OTA TV Channel Guide

March 10, 2017
Read our Overview Article for
broadcast TV

What is Broadcast TV?

Broadcast TV channels (also known as over the air or OTA channels) were transmitted in analog prior to the laws changing in 2009. Those signals were received by a home antenna, translated by an tuner within the television, and displayed the signal in the form of a TV program on the TV screen.

When broadcast towers sent an analog signal, televisions were equipped with an analog TV tuner. After 2009, those signals switched to a digital frequency, rendering those analog tuners useless.

Thankfully, laws were put in place to ensure TVs manufactured after 2007 were equipped with a digital tuner to translate the digital broadcast TV signals now sent the broadcast towers.

Many of us had affordable cable or satellite TV at the time, so didn’t notice and most likely didn’t care about broadcast TV channels switching from analog to digital.

Well times have changed. Cable TV prices have skyrocketed, more people want to learn how to watch TV without cable. Luckily, those broadcast channels are not only still free, but have better picture quality than what you are used to seeing with a cable or satellite TV subscription.

Digital Broadcast TV vs Cable

Satellite and cable TV companies have massive networks, carrying 100s of channels to millions of customers. To service these customers as efficiently as possible, satellite and cable TV companies use digital compression technologies to shrink the size of the TV channel. This allows more channels to fit on the signal being delivered to their customer.

When compressing the signal, not all of the original data representing the TV show is preserved. The higher the level of compression, the more data is lost. The result is the picture on your TV losing sharpness and detail.

While over the air broadcast TV also uses digital compression, there are far less channels in the broadcast TV signal compared to cable TV. As a result, less data is lost, and the picture looks clean and sharp by comparison.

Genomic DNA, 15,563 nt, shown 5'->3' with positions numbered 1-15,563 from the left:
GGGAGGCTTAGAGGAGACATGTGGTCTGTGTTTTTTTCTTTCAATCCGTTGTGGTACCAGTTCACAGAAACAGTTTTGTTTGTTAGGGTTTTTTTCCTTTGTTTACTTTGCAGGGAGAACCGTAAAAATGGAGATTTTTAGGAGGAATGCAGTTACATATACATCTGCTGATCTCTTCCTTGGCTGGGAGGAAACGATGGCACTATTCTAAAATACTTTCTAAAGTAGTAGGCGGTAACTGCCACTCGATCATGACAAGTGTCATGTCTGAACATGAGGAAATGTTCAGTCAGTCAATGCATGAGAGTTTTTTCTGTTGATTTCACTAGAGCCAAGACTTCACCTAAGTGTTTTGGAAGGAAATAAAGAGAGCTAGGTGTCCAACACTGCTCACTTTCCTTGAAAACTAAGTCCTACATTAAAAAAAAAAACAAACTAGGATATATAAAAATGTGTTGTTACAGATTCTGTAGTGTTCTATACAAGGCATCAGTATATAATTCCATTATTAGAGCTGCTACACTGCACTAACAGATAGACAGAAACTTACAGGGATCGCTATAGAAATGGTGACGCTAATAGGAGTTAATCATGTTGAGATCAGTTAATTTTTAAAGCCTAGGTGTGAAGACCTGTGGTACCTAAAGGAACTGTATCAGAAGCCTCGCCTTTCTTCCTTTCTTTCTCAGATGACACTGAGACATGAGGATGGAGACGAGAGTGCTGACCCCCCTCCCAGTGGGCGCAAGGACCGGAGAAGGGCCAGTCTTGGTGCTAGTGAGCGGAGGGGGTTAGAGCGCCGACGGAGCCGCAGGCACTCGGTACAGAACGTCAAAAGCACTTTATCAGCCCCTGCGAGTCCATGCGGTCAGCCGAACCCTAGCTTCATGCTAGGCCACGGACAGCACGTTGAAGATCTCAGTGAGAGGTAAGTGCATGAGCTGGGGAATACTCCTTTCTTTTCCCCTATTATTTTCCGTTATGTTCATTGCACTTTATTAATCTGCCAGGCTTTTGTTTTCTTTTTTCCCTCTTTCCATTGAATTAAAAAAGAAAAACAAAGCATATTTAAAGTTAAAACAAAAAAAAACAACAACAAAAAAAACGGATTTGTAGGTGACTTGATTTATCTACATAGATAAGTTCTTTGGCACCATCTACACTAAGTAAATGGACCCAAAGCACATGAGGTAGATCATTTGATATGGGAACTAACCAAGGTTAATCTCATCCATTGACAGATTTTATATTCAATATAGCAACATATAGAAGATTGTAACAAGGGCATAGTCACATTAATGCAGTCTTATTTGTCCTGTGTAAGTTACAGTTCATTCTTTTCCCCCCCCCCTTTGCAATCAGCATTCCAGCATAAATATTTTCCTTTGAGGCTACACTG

This is obvious when watching an NFL game received from an antenna, next to a one being watched on cable TV. Both are in HDTV, but the game being received from the TV antenna is in a completely different class when it comes to a quality picture.

broadcast tv antennaHow to get Broadcast TV

To receive high quality HDTV, all you need is an antenna. However, before we pick an antenna, we need to see which channels are available to you. Follow these instructions to find out which broadcast channels are available in your area.

The article details how to use an online station finder which explains not only which channels are available to you, but whether you should use an indoor or outdoor antenna. If there aren’t any broadcast TV channels available in your area, don’t fret. In another article I explain how to watch local TV online.

If there are digitally broadcast TV channels in your area, we need to examine your TV before worrying about the antenna. As I mentioned earlier, when TV broadcast went from analog to digital, TVs manufactured in the US were required to have a digital tuner.

Therefore, any TV made after 2007 should have one. If you are unsure, you can check the owner’s manual or look your TV make and model up online. The specifications should indicate whether the TV has a digital tuner or not.

You can also look on the back of the TV for words like “HDTV”, “Digital TV”, or “ATSC.” Those are all indications that you have a digital TV. If the TV isn’t digital, you can either purchase a newer TV, or update your old TV to digital by using a digital converter box.

Broadcast TV Antenna

Now that we have broadcast channels available and a TV that can accept a digital signal, we are ready to set up an antenna. As mentioned it’s the television that needs to be digital, not the antenna. That means any antenna will work.

So, if you have an old antenna lying around, we can go ahead and give it a try. It may work, but keep in mind antenna technology has improved over the years. Not only do they have better reception, but the look of antennas has become more tasteful than the giant erector sets that used to be on everyone’s roof 30 years ago.

So if you are having trouble with an older antenna receiving channels I recommend looking at the Mohu Leaf or Mohu Curve for an indoor antenna. If you would rather use an outdoor antenna, I’d try the Mohu Sky. They are all easy to install and setup, and are very easy on the eyes. If you need assistance or advice, check out my Antenna Guide for more information.

Hooking up your antenna is a breeze. Simply connect it with a coaxial cable by screwing it into the port that says “Antenna/Cable” or “CATV” on the back of the TV as shown below:

If you have any problem getting broadcast TV reception, please check out my guide on antenna TV reception. You may want to connect an antenna to more than one TV. In that case, please read my guide to setting up multiple TVs on one antenna.

Source: www.groundedreason.com
Share this Post